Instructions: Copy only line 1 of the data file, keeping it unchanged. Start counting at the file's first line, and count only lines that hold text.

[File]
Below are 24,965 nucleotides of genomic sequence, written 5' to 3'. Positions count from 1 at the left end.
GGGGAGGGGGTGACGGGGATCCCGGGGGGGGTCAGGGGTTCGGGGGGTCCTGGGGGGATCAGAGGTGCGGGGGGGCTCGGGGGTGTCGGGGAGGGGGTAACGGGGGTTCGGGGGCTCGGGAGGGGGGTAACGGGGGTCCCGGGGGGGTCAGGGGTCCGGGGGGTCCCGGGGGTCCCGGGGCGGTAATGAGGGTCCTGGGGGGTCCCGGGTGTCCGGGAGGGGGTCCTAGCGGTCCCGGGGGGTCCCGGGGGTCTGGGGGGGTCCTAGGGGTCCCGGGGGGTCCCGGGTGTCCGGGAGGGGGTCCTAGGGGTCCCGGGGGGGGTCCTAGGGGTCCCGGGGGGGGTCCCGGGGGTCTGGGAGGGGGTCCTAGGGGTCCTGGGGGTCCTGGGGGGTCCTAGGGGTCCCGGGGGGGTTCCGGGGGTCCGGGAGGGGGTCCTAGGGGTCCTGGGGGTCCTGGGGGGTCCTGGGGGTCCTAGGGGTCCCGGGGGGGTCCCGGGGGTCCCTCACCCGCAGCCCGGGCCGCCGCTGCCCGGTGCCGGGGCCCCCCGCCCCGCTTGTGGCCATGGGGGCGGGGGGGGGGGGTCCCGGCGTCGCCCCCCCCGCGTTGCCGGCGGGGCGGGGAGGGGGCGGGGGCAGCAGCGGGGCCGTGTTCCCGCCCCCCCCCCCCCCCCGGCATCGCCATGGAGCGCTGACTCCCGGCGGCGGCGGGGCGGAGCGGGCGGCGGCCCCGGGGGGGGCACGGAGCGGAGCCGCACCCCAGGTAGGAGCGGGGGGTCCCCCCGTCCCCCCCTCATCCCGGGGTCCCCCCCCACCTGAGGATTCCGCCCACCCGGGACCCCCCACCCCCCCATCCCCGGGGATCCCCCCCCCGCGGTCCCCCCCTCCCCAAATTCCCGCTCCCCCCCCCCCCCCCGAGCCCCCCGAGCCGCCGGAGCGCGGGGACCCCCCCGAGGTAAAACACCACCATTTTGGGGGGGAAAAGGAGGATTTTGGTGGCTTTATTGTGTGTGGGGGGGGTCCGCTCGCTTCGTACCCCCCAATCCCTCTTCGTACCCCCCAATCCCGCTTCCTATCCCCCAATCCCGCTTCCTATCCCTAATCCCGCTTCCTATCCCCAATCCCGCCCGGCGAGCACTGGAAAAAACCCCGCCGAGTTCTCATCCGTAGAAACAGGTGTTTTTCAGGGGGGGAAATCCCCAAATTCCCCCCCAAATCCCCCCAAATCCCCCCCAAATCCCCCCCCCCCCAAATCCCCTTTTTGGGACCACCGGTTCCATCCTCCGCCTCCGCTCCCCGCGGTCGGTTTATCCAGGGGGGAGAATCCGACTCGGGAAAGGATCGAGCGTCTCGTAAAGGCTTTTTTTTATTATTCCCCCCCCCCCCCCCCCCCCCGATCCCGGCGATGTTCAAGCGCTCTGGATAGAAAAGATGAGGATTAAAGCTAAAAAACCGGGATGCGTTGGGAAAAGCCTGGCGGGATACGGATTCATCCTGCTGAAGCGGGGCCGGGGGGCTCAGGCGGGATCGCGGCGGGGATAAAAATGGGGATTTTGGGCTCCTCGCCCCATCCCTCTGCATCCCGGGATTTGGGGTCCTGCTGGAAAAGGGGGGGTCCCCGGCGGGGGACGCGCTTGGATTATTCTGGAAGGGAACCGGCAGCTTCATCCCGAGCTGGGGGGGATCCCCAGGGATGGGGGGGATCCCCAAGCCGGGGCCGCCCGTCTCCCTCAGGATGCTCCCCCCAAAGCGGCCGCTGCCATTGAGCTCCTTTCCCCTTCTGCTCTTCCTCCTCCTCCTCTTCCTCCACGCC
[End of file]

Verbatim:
Below are 24,965 nucleotides of genomic sequence, written 5' to 3'. Positions count from 1 at the left end.